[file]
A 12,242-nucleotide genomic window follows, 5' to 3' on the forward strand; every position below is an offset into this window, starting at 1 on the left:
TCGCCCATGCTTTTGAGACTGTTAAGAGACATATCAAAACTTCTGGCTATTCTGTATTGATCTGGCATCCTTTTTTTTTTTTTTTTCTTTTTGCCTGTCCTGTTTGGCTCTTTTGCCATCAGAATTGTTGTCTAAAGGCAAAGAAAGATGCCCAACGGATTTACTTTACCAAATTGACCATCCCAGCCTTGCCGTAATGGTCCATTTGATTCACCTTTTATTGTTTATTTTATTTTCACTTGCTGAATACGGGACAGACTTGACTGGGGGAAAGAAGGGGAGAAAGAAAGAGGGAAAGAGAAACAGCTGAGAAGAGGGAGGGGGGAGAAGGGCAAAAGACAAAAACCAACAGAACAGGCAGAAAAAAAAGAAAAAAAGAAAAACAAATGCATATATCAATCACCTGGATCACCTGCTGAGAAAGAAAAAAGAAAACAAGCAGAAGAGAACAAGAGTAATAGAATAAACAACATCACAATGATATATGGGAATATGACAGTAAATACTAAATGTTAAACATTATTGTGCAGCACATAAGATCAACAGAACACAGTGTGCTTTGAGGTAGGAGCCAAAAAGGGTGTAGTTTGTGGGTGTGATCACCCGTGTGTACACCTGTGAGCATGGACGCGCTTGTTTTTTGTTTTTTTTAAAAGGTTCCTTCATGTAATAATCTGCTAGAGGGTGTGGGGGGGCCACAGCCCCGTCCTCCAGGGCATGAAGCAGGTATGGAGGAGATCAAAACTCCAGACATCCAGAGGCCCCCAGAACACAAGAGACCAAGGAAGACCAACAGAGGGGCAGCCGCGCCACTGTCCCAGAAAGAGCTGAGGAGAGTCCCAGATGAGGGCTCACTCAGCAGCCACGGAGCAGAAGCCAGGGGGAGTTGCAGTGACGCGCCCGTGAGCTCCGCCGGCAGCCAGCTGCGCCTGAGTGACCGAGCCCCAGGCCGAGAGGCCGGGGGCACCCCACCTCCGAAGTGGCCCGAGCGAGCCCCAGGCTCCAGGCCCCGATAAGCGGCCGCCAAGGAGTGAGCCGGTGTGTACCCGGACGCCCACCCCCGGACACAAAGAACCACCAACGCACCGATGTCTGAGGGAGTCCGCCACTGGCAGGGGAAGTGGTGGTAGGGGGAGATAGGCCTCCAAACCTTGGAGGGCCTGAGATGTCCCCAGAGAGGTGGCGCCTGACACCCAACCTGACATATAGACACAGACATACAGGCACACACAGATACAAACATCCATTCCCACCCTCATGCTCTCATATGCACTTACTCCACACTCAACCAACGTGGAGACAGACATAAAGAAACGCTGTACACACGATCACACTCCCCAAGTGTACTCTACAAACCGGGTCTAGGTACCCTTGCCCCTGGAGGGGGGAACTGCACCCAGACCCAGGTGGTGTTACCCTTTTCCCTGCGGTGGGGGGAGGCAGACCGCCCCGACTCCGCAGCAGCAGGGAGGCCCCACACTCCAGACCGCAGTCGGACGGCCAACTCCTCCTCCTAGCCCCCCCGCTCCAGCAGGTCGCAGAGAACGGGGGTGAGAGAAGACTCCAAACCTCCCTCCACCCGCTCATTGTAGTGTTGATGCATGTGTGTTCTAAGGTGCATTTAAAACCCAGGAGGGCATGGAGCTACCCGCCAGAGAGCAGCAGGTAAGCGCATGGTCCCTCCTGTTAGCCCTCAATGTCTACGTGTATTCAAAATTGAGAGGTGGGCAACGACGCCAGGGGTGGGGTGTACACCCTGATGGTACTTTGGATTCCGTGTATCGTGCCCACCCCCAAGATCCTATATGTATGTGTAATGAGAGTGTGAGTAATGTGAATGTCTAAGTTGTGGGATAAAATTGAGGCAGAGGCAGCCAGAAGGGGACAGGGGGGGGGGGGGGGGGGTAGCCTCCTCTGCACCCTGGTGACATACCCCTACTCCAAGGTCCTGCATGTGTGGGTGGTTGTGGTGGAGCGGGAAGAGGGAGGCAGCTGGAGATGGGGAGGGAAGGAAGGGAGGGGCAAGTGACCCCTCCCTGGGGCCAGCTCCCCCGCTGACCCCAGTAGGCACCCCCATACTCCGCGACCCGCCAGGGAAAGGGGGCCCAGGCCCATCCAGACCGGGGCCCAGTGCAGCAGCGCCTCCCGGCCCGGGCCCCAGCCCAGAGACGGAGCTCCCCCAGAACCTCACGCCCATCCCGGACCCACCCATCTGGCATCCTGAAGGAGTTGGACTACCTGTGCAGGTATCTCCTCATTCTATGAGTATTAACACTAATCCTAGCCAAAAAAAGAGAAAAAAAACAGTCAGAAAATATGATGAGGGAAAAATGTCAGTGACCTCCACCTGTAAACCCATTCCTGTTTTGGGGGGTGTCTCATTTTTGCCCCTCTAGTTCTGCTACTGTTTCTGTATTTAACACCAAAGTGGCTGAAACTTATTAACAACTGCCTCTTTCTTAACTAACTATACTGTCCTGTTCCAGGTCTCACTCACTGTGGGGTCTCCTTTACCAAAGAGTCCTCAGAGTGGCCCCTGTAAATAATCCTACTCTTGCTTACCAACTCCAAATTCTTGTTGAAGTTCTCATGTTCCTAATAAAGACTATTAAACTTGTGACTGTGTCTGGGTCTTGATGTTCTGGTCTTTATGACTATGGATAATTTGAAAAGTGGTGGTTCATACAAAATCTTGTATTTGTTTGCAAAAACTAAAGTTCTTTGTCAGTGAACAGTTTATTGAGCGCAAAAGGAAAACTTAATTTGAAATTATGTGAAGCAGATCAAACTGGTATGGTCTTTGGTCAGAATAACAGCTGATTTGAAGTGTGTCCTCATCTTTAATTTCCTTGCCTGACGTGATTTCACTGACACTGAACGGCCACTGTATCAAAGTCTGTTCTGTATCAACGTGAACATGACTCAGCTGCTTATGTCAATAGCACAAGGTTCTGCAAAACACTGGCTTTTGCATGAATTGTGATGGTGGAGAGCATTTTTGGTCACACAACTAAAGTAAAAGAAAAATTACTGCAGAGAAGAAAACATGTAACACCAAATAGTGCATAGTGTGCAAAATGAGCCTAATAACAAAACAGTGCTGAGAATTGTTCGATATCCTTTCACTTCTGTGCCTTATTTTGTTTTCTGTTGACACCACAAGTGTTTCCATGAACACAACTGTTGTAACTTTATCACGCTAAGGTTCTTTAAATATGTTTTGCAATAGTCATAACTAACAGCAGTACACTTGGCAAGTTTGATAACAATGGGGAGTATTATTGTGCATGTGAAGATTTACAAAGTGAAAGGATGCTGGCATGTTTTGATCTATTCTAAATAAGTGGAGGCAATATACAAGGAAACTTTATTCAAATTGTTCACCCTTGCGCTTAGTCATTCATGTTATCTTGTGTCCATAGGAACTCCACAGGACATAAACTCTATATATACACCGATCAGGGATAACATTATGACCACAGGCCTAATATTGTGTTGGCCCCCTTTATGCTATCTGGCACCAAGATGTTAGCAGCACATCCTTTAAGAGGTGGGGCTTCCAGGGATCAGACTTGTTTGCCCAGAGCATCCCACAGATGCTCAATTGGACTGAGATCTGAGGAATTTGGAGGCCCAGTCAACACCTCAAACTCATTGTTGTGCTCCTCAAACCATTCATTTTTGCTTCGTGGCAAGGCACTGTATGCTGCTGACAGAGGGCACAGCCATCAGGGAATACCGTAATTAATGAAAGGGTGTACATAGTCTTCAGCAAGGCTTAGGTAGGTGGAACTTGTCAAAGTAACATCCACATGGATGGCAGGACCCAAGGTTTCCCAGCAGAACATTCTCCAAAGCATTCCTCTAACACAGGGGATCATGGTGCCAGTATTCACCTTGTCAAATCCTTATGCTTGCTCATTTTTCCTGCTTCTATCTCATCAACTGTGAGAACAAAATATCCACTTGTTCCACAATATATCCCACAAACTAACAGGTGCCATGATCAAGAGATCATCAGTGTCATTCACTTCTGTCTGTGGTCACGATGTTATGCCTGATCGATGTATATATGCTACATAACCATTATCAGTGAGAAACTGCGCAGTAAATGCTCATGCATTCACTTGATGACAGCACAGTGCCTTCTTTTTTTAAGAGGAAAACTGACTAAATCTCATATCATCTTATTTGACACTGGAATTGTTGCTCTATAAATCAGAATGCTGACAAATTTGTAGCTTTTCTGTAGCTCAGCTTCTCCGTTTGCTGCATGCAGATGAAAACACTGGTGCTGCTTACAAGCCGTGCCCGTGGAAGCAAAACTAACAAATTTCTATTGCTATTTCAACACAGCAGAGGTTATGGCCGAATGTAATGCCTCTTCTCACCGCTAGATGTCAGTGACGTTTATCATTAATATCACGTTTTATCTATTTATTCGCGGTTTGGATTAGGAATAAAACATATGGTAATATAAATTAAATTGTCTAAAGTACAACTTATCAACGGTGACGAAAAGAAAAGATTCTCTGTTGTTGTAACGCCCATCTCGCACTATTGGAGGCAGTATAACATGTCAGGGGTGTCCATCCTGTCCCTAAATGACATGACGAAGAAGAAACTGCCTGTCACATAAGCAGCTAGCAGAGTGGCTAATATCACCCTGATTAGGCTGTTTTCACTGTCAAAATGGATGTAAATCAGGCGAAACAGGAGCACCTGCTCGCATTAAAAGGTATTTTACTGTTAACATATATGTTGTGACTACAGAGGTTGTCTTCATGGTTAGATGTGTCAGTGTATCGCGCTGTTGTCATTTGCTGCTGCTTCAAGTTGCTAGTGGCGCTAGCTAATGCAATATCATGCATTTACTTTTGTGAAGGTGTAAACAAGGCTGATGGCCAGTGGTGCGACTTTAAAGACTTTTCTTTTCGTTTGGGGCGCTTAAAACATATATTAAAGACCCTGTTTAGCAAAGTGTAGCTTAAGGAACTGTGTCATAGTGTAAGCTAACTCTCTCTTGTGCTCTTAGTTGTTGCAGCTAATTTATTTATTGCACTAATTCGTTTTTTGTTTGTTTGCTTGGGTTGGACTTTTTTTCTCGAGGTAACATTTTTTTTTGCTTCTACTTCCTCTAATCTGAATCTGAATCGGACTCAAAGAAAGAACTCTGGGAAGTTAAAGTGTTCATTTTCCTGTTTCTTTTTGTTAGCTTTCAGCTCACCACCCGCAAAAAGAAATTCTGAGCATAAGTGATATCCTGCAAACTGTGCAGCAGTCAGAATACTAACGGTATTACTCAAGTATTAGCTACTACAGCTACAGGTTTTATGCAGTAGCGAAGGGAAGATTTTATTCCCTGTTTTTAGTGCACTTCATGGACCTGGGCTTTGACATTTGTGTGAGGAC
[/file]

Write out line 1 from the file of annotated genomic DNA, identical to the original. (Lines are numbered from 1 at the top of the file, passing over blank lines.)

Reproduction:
A 12,242-nucleotide genomic window follows, 5' to 3' on the forward strand; every position below is an offset into this window, starting at 1 on the left: